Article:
5 Misbeliefs When Running Tracks (ft. Worship Together)

Loop Community Founder Matt McCoy sat down with Terryl Padilla from Worship Together to talk about the five misbeliefs & misconceptions that many people have about running tracks, and tips for how to solve them.

1. “The click is making me worse.”

Terryl: “When I first started using tracks I thought that the click made me worse and I think we hear this from people all the time when they first get started. My tip to address this, is don’t put the pressure on yourself right away to use tracks and a click. Start implementing it with your team in rehearsals. It can be fun when you don’t have the pressure. If you get off the tracks, just cut it and know that there’s no pressure for this Sunday. Then next week at rehearsal bring it back. The click is our guide, and if we’re all chasing the same guide we become tighter and better as a team.”

2. “Clicks and tracks don’t allow flow.”

Terryl: “Lots of people can feel like the click and tracks makes you formulaic and follow a system, and not be able to worship well. The solution to this is having a way to take the tracks where God is leading you. With the Prime App it’s so easy to jump between sections, repeat a section, use a MIDI controller to do that. It’s as easy as having your worship team follow you. Also, to believe that the flow of God is only spontaneous is a bit of a box for God. As I’m building out our setlists, I’m also asking God where do you want me to take this service? That helps me to think into that flow of the service and now the tracks aren’t stifling us.”

Matt: “When you and I first started using tracks you did just have to play to the tracks. But now with technology, it’s about the operator. When the operator of the tracks refuses to be flexible, then it can be stifling. But now, you can loop a chorus, jump to a different section and be flexible.”

3. “My team should learn the parts.”

Terryl: “I don’t think we should use tracks as a crutch. If you’re working with a guitar player and he’s struggling with a part, don’t go to him and say ‘never mind, just play the chords.” Still pastor, still coach, still train your team. Then all of the additional stuff that they can’t do, have tracks do that. I want someone who comes into our church to hear the same excellence that they hear in music outside of our church. Now you look at a worship song and there’s 12 synths. So in order to have that, you can use tracks. Don’t let it be an ‘and/or’ thing. Let it work together. Work with your team and use tracks to fill in the gaps. It frees you up to focus on what you need to focus on.”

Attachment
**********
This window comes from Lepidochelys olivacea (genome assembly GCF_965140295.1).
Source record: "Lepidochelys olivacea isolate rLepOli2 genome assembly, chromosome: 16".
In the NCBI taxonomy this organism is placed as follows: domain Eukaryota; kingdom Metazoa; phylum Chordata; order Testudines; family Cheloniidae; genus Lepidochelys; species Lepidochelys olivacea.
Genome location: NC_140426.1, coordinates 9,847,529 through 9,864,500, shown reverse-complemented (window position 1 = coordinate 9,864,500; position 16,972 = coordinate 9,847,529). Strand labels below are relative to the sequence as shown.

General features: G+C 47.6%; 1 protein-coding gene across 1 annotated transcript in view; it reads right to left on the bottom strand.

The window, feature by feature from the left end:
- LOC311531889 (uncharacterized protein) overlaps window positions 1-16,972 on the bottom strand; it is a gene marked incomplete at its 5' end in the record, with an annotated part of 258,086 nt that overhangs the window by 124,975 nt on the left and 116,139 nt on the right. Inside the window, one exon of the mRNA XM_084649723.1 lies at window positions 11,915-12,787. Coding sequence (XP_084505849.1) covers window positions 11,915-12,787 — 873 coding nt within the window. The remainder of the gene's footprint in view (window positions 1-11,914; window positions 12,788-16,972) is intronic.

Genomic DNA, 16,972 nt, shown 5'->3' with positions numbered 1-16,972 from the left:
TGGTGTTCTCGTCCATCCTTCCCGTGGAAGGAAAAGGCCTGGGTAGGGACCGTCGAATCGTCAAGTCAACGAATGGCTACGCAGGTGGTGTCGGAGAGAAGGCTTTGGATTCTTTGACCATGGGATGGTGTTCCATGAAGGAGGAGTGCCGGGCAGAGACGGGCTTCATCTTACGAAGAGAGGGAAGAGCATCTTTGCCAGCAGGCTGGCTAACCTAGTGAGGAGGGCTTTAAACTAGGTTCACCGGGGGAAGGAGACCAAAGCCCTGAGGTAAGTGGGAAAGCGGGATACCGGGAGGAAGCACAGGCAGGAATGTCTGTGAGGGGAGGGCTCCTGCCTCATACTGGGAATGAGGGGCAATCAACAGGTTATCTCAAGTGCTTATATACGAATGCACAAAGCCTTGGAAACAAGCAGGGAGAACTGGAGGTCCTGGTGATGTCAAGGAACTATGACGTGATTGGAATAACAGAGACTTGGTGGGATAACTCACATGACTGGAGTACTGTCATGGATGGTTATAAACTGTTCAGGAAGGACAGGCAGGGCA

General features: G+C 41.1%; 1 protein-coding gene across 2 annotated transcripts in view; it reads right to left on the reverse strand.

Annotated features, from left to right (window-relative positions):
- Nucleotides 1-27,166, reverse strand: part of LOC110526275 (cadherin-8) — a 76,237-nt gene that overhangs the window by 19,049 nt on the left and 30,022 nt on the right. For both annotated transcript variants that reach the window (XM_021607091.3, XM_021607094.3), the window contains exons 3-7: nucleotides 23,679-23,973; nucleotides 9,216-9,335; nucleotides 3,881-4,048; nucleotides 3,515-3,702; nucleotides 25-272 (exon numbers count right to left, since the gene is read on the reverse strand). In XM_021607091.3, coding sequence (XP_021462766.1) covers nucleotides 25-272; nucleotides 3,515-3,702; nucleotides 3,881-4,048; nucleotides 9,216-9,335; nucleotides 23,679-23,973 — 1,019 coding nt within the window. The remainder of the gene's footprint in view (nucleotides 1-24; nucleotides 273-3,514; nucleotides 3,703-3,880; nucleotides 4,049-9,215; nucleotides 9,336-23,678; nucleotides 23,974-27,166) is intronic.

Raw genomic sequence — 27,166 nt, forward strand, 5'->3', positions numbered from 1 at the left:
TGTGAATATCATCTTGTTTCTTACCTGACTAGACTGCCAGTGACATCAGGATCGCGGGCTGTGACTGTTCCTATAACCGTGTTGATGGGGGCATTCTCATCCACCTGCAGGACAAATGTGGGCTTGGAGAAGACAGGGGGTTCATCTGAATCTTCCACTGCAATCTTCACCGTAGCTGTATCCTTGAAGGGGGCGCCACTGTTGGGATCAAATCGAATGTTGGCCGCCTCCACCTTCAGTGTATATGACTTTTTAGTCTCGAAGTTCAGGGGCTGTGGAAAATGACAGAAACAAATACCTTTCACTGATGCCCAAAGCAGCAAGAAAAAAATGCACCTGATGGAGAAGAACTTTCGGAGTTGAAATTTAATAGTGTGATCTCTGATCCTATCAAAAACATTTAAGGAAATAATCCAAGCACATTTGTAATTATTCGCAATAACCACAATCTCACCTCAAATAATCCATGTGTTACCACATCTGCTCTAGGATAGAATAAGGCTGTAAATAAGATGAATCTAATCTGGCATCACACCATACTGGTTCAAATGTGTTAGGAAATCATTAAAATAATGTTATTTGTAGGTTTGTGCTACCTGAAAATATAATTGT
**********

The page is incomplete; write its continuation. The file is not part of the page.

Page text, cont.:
4. “I feel like we’re faking it.”

Terryl: “This one is similar to the last misbelief, but I think it comes from a different place. I hear from people that they think using tracks is inauthentic. But the world of music is so different now. If you go to a concert, they’re running click, running tracks, and their vocals are being tuned live. And there’s nothing wrong with it. I think when you present tracks to a team that hasn’t done this before, it feels like you’re asking them to lip sync the song. But that’s not the case. Understanding that this is a benefit and not meant to replace or be fake. No one is sitting there questioning if they hear a shaker in the background and don’t see someone with a shaker on stage. We don’t want to think about ourselves, but the excellence of the worship as a whole. It’s okay to use tracks.”

Matt: “I hear this a lot from team members who are in a band that’s starting to implement tracks. Which is usually a warning sign to me that the vision of tracks wasn’t properly set up by the worship leader, or they’re using tracks wrong. Like if a worship leader starts using tracks and uses all of the piano, organ and keys parts. Then the keys player feels like they’re being replaced. But that’s the worship leader not leading correctly. Pick a part the piano player is going to play and mute that in the tracks.”

5. “This is so complicated.”

Terryl: “A lot of people start thinking through it all and they feel like it’s too complicated. Their audio person is a volunteer, their band can’t do it, how can they incorporate tracks? People will ask other churches and hear they need an Ableton Pro that’s been running tracks for years. But most churches don’t have those resources, and you don’t need to do that. It takes practice. Practice leading by yourself with tracks. This is where I’m a huge fan of Prime, Track Rig and Looptimus. It’s a good way to start and easy to use. The Prime App can be on your phone so you can mess with it at home and practice using it. If you feel like it’s complicated, it does not have to be. Find out what the next steps you can take are right now to implement tracks. You don’t have to have an MD or playback person. What would it look like for your next rehearsal if you downloaded one song and tried it with your team?”

Matt: “This is exactly why our slogan at Loop Community is Tracks Made Easy. When we first started, using tracks wasn’t that easy. But it’s come a long way.”

If you’re just getting started using tracks, check out Loop Community’s free Running Tracks for Beginners Workshop! Watch the full interview below with Terryl and Matt.